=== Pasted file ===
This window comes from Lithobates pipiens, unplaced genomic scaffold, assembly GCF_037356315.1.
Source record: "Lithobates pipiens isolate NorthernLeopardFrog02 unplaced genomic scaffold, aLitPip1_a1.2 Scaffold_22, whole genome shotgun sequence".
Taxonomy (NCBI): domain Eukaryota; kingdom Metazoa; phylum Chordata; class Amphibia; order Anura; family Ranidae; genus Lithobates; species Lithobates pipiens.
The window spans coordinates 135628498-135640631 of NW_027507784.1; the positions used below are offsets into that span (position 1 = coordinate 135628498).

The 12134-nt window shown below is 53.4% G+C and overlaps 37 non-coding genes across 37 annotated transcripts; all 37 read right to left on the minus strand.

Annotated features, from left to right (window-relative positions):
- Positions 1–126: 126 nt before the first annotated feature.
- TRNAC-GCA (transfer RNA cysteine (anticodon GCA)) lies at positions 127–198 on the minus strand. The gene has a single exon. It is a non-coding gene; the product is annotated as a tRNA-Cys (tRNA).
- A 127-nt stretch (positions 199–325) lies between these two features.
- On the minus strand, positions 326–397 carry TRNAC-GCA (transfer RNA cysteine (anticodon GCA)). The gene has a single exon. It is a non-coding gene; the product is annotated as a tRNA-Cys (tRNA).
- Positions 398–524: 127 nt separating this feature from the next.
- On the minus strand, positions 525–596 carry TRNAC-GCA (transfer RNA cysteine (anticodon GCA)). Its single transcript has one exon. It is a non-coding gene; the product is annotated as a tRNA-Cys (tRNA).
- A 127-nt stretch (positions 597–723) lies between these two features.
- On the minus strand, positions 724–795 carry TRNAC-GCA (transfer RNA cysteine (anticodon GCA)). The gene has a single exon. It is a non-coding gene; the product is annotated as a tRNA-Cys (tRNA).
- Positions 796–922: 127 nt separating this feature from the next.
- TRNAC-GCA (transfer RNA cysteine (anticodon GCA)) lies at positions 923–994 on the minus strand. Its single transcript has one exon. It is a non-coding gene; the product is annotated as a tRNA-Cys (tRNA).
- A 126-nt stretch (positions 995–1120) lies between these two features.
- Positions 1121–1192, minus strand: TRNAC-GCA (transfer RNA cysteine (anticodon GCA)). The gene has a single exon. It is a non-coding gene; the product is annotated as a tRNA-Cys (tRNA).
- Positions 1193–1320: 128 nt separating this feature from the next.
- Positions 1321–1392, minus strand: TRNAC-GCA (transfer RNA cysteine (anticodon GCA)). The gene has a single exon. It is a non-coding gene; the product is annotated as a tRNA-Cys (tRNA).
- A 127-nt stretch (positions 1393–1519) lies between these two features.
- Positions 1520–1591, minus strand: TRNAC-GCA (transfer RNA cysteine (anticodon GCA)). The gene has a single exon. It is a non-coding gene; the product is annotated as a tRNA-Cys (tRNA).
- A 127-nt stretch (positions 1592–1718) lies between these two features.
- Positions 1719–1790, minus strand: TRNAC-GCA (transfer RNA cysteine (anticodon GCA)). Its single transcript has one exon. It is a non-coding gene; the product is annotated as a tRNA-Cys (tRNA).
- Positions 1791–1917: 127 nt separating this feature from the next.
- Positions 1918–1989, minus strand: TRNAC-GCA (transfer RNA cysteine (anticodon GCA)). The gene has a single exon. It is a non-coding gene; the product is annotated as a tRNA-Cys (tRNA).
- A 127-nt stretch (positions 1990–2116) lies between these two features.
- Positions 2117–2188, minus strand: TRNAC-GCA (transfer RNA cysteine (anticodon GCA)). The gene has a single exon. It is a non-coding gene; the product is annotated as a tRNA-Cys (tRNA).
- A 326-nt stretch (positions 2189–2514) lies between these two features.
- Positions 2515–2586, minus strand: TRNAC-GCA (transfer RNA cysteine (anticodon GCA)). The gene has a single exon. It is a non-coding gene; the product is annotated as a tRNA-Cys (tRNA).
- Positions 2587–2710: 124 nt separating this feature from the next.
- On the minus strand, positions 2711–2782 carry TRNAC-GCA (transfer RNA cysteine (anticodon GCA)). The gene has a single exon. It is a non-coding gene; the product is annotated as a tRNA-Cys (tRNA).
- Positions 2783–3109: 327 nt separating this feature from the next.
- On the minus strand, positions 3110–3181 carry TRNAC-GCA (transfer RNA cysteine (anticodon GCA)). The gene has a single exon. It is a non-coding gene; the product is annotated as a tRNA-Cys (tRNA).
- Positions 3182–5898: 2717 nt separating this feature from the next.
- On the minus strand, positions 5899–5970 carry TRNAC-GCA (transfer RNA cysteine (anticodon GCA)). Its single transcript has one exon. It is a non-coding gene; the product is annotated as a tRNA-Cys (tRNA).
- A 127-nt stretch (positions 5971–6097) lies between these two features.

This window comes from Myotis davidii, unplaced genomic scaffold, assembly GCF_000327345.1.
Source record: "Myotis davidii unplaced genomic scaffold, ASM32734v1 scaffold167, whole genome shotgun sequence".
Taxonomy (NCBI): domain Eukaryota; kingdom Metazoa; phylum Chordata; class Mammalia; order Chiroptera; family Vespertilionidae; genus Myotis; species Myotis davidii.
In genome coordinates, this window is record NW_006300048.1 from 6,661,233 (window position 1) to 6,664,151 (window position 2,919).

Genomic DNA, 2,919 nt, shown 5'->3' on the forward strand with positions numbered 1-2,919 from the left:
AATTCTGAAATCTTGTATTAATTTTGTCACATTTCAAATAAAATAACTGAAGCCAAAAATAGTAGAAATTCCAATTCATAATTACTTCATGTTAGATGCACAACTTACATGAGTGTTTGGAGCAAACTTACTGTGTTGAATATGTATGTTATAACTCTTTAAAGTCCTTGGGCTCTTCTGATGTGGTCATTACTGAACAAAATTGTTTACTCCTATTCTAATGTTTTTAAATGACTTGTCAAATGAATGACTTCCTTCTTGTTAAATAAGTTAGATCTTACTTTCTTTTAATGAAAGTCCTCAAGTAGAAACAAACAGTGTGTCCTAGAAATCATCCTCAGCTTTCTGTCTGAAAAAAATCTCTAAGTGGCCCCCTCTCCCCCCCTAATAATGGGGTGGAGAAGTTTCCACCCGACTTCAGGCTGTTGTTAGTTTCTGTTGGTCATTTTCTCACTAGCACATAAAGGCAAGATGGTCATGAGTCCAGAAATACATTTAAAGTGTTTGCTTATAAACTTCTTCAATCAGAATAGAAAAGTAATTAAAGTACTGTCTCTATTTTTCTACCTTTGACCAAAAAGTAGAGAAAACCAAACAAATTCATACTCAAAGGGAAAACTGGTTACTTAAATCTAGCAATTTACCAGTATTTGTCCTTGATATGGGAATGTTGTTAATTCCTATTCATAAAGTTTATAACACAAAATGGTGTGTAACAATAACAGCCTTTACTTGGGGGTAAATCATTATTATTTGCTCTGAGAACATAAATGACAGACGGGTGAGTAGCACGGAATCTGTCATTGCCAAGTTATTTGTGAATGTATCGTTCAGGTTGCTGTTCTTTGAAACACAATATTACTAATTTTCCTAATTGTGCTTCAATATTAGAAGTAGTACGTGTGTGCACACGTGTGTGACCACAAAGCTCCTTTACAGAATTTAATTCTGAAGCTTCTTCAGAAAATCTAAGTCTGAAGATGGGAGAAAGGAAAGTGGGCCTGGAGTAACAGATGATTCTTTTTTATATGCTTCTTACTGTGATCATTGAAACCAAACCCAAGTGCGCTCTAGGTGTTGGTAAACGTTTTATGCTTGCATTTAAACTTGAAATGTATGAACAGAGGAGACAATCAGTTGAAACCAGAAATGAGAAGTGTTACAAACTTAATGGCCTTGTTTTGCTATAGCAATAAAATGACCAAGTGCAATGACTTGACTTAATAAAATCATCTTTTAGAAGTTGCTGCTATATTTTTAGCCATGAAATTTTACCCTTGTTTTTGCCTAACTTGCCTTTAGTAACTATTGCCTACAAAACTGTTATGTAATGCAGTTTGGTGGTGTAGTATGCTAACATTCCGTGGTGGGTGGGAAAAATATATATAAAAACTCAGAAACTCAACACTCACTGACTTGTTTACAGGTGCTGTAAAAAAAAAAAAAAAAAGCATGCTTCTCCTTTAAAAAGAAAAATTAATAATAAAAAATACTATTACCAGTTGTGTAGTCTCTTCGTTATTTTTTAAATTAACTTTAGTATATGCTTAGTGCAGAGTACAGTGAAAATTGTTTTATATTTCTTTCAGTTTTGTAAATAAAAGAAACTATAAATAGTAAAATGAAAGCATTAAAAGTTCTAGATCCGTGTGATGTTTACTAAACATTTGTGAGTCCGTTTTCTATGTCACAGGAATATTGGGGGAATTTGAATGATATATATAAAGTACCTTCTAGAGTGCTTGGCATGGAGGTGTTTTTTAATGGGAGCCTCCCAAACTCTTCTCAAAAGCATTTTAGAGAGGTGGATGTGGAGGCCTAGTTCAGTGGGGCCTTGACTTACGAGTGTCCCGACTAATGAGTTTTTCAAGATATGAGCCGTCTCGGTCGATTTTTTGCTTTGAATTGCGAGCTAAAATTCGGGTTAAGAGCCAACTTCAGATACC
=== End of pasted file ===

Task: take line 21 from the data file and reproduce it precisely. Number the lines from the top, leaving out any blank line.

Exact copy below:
- A 127-nt stretch (positions 1393–1519) lies between these two features.